I've added ... and added ... and added ... "women's stuff" to my seminars. Gotten more strident. FIRE ALL MALE SALES PEOPLE, I shout, only half in jest, following my interpretation of SELLING IS A WOMAN'S GAME: 15 Reasons Why Women Can Outsell Men, by Nicki Joy & Susan Kane-Benson.

Sally Helgesen, FEMALE ADVANTAGE. I WAS MEZMERIZED. Her logic was compelling.

tompeters.com Interview

Helen Fisher, THE FIRST SEX: The Natural Talents of Women and How They Are Changing the World. READ THIS BOOK! The premise is ... exactly ... right.


"It's time for U.S. organizations to act. No other country in the world has a comparable supply of professional women waiting to be called into action. This is America's competitive secret." Strong statement! Competitive secret #1!    I AGREE!    Judy Rosener, AMERICA'S COMPETITIVE SECRET.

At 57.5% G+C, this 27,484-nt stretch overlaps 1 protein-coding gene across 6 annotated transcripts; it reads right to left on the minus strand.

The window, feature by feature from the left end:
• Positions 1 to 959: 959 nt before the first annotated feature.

Book Flap Comments

"Would Congress [the Boardroom] be a different place if half the members were women?"—Susan Estrich, SEX AND POWER. Who can resist this title?



THE DIAGNOSIS, by Alan Lightman. The main riff is about the fantastic (truest meaning of that word) 24/7 life many of us now lead. WHICH MAY WELL BE KILLING US.

My next thrilla was Caleb Carr's KILLING TIME. Set in 2023, it depicts a world where the once-benign Internet has made it impossible for any of us to discern truth from fiction. Again, this hit home.

Speaking of thrillas ... I have just found somebody truly as good as Le Carre ... somebody totally unknown to me. I've quickly devoured about 4 of Alan Furst's novels. Such as KINGDOM OF SHADOWS, DARK STAR, and THE POLISH OFFICER.